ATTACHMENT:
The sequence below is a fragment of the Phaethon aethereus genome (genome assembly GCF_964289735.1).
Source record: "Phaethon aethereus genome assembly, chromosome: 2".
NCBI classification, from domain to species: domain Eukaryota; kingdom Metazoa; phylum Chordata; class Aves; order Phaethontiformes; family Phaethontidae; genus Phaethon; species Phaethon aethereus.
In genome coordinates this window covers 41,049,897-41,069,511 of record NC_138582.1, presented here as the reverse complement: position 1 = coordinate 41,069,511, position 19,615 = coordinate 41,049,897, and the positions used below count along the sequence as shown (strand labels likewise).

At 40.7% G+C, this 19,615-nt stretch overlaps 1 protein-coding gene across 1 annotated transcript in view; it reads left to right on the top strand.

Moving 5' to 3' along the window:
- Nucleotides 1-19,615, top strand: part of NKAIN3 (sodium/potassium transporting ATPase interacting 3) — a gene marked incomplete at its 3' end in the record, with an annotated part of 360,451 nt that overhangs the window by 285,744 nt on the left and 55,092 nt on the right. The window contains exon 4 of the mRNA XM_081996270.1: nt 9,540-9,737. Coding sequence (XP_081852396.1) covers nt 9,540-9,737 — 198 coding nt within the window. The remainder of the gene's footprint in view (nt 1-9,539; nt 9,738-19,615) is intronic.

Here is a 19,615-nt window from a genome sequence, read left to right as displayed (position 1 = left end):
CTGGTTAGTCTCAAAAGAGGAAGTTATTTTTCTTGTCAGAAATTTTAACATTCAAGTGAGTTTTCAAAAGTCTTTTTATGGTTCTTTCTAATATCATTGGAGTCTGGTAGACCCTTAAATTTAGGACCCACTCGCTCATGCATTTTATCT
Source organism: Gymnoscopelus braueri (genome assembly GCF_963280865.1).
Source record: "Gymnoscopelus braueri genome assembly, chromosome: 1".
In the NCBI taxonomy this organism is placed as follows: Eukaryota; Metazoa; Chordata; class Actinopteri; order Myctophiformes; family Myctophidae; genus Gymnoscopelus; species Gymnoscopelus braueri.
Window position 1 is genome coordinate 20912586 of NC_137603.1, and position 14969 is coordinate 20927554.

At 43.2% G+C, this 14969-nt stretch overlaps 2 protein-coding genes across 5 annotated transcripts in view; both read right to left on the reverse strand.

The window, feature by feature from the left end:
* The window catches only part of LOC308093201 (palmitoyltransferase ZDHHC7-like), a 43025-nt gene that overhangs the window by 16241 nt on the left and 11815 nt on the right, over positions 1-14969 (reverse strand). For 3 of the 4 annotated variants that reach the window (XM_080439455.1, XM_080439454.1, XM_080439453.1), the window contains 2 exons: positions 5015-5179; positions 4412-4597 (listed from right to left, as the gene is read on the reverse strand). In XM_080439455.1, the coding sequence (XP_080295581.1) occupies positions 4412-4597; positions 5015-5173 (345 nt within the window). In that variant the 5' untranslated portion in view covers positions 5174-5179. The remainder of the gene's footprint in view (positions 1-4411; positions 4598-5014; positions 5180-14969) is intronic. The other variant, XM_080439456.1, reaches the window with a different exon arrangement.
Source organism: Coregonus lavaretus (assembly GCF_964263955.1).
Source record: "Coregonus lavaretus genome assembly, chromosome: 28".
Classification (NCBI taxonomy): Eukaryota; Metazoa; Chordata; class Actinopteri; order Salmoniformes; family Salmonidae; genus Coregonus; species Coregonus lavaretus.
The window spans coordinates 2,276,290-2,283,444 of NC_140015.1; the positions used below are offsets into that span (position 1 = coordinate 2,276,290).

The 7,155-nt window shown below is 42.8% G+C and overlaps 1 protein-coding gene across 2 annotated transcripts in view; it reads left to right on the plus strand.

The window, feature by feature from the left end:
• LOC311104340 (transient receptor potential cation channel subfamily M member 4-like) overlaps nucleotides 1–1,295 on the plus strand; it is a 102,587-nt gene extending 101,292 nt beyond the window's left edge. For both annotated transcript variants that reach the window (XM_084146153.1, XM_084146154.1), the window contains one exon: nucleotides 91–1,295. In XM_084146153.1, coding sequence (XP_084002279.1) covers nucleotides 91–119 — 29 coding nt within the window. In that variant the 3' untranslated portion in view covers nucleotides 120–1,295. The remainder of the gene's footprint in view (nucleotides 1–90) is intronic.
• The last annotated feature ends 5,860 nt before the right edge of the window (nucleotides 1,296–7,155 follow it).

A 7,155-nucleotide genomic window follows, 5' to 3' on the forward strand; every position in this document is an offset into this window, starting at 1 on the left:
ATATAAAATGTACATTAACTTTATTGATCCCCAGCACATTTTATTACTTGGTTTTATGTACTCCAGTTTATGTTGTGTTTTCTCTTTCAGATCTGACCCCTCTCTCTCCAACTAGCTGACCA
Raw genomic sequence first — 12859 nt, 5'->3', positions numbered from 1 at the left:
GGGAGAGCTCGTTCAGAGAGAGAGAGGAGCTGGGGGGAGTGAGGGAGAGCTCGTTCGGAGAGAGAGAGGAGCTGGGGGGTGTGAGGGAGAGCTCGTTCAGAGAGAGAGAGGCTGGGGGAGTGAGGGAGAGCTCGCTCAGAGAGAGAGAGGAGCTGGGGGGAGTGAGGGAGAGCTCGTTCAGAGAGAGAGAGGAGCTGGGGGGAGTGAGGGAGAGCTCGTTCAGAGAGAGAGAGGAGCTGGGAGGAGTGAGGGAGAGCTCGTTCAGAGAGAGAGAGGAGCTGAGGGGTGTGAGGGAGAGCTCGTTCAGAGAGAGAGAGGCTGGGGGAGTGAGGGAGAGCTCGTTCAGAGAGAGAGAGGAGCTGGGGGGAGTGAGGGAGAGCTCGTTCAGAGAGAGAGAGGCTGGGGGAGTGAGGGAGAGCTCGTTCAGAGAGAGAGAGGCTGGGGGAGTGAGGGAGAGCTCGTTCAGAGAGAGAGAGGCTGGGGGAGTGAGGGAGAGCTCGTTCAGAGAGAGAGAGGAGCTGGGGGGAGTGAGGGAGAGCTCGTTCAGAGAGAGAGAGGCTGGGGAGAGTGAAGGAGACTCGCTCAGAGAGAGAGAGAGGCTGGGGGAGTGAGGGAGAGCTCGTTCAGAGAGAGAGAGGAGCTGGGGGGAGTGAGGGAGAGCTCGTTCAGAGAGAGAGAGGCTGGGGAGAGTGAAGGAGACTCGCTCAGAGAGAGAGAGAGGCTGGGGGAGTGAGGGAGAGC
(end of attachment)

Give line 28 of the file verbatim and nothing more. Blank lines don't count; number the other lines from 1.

GGGAGAGCTCGTTCAGAGAGAGAGAGGAGCTGGGGGGAGTGAGGGAGAGCTCGTTCGGAGAGAGAGAGGAGCTGGGGGGTGTGAGGGAGAGCTCGTTCAGAGAGAGAGAGGCTGGGGGAGTGAGGGAGAGCTCGCTCAGAGAGAGAGAGGAGCTGGGGGGAGTGAGGGAGAGCTCGTTCAGAGAGAGAGAGGAGCTGGGGGGAGTGAGGGAGAGCTCGTTCAGAGAGAGAGAGGAGCTGGGAGGAGTGAGGGAGAGCTCGTTCAGAGAGAGAGAGGAGCTGAGGGGTGTGAGGGAGAGCTCGTTCAGAGAGAGAGAGGCTGGGGGAGTGAGGGAGAGCTCGTTCAGAGAGAGAGAGGAGCTGGGGGGAGTGAGGGAGAGCTCGTTCAGAGAGAGAGAGGCTGGGGGAGTGAGGGAGAGCTCGTTCAGAGAGAGAGAGGCTGGGGGAGTGAGGGAGAGCTCGTTCAGAGAGAGAGAGGCTGGGGGAGTGAGGGAGAGCTCGTTCAGAGAGAGAGAGGAGCTGGGGGGAGTGAGGGAGAGCTCGTTCAGAGAGAGAGAGGCTGGGGAGAGTGAAGGAGACTCGCTCAGAGAGAGAGAGAGGCTGGGGGAGTGAGGGAGAGCTCGTTCAGAGAGAGAGAGGAGCTGGGGGGAGTGAGGGAGAGCTCGTTCAGAGAGAGAGAGGCTGGGGAGAGTGAAGGAGACTCGCTCAGAGAGAGAGAGAGGCTGGGGGAGTGAGGGAGAGC